It should also be noted that artificially increasing the SBD production can result in higher yearly inflation numbers than estimated in the whitepaper, which could be viewed negatively by stakeholders and potential investors.
Another tool that witnesses have is "APR". APR allows witnesses to pay SBD holders interest for holding SBD, which is another way to stimulate demand.
One concern that is often brought up regarding APR however is that since a majority of SBD is stored on exchanges, it is primarily a benefit to the exchanges holding the SBD, which weakens much of the intended impact.
Lack of Downward Pressure
With the current tools that are available to the witnesses, there is limited ability for witnesses to put downward pressure on the price of SBD, if/when the market is valuing it significantly above $1 USD.
One of the ideas that has been proposed to help address this is to allow "reverse conversions", i.e. allowing someone to convert ~$1 USD worth of STEEM into 1 SBD token. For those interested, there is discussion on the idea here.
Hardfork 20 SBD Changes
SBD Print Rate
One of the changes that I submitted for hardfork 20 was to update the print rate rules to print SBD in place of STEEM for longer. Under the new rules, the print rates would change to:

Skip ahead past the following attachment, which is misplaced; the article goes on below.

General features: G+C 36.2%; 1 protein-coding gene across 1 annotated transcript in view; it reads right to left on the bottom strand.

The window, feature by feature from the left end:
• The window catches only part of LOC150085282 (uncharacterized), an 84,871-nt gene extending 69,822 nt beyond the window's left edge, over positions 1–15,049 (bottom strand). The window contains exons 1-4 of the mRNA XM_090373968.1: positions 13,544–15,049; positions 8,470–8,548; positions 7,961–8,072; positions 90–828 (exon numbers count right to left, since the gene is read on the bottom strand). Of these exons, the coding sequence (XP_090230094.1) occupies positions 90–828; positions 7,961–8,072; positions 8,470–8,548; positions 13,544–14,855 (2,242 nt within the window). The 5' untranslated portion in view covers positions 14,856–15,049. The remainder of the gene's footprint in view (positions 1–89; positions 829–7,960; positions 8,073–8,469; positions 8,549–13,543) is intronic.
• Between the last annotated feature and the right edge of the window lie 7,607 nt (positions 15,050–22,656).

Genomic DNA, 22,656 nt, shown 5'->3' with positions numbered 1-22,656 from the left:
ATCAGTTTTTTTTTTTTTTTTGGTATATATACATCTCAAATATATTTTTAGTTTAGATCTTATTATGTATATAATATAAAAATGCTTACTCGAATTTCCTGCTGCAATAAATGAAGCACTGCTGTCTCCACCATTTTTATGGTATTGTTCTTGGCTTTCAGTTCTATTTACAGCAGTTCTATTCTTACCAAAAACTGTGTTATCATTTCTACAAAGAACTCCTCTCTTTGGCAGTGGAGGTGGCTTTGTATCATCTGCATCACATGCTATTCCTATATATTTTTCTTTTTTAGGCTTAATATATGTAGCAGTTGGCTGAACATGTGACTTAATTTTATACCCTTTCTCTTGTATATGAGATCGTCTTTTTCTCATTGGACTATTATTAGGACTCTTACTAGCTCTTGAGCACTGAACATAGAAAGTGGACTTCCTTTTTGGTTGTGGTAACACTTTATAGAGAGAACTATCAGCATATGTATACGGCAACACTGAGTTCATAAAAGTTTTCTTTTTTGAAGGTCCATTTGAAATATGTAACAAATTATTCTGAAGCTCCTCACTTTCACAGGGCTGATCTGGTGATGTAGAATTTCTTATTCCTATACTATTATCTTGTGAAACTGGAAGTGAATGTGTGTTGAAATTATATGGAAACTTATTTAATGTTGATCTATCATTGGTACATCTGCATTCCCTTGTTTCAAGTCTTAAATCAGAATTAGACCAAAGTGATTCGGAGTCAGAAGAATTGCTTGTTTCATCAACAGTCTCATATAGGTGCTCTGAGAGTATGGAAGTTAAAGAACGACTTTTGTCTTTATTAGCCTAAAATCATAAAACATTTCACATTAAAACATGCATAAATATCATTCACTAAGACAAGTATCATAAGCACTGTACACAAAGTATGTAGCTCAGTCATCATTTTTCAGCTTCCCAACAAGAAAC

- When the STEEM/SBD debt ratio is between 0% and 9%: 0% STEEM, 100% SBD.
- When the STEEM/SBD debt ratio is between 9% and 10%: linearly changes from 0% STEEM, 100% SBD to 100% STEEM, 0% SBD.
- When the STEEM/SBD debt ratio is greater than 10%: 100% STEEM, 0% SBD.
TLDR: The print rate rules are being shifted from 2%-5% to 9%-10%.
The pull request for the change can be found here:
There is some concern about the economic risk of increasing the print rates to allow more SBD tokens to be printed. This is a valid concern. The truth is there is some risk to the change.
If we start allowing SBD to be printed all the way up to 10%, then it will allow us to get right up to the 10% debt limit. Any reduction in STEEM price after we reach that point would result in us passing the 10% debt limit.
While there is some risk here, I believe the risk to be relatively small.
- If SBD holders are concerned about the risk, they can sell their tokens before it gets to the 10% limit. If there is significant selling (putting downward pressure on the SBD price) then traders will be incentivized to buy SBD at the low price and convert. If it reaches a point where 100% of the newly printed SBD is being bought and instantly converted, that is essentially the same effect as if the blockchain was just printing STEEM instead of SBD.
- If SBD holders are not concerned about there being sufficient risk, and continue to buy/hold SBD as it approaches and extends beyond the 10% debt limit, then they are knowingly taking a risk that they may not get their $1 worth of STEEM via conversion.
In other words, the risk is on the SBD holders, and it is their choice how much risk they want to take.